The Ministry of Health will roll out an extensive HIV/AIDS awareness program later this month to address the worryingly low number of youths who don’t know about how the disease spreads or its dangers. Lily Sulistyowati, head of the ministry’s health promotion unit, said on Friday that only 11.4 percent of the country’s youth had “comprehensive knowledge” of the disease and ways to prevent it — far less than the Millennium Development Goal of achieving 95 percent awareness by 2015.
“How can we tackle this issue if our youths don’t even know how the virus is transmitted or how to prevent it?” she said. To respond to the low level of awareness, she said, the ministry would kick off a massive education campaign on Nov. 27 aimed at those between the ages of 15 and 24 years old in 10 provinces across the country. “We plan to hold campaigns in 10 junior high schools, 10 senior high schools, five colleges and 10 offices in each district that we visit,” Lily said. Among the provinces included in the campaign are Papua, which has the highest HIV/AIDS prevalency rates in the country, East, West and Central Java, and North Sumatra.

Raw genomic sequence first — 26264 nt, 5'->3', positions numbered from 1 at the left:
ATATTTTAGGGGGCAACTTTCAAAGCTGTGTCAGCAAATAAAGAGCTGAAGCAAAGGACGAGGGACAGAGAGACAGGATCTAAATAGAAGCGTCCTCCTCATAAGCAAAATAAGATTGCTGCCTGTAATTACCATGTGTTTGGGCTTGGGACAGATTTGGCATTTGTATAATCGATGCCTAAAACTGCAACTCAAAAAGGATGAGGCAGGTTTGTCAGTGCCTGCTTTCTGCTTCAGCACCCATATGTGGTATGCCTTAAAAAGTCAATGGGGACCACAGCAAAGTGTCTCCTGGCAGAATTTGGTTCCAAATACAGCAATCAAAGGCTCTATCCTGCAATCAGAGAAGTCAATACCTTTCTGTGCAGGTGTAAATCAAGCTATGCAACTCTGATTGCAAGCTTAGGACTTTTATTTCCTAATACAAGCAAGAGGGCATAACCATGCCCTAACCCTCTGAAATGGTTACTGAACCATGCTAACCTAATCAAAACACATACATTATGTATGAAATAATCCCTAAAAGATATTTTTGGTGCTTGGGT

Lily added that the roadshow would feature workshops where the youths would be able to speak with health, education and religious officials to get a better understanding of how HIV was transmitted, how it could be prevented and how it affected the body. Aditya “Edo” Wardana, a prominent HIV/AIDS activist, said awareness campaigns targeted at youths had been around for years but had not made any significant impact because they were only half-heartedly carried out. “It seems like the Health Ministry is the only government office that understands the importance of such a campaign, but it hasn’t been backed up by other ministries such as the Education Ministry or the Communications and Information Technology Ministry,” he said.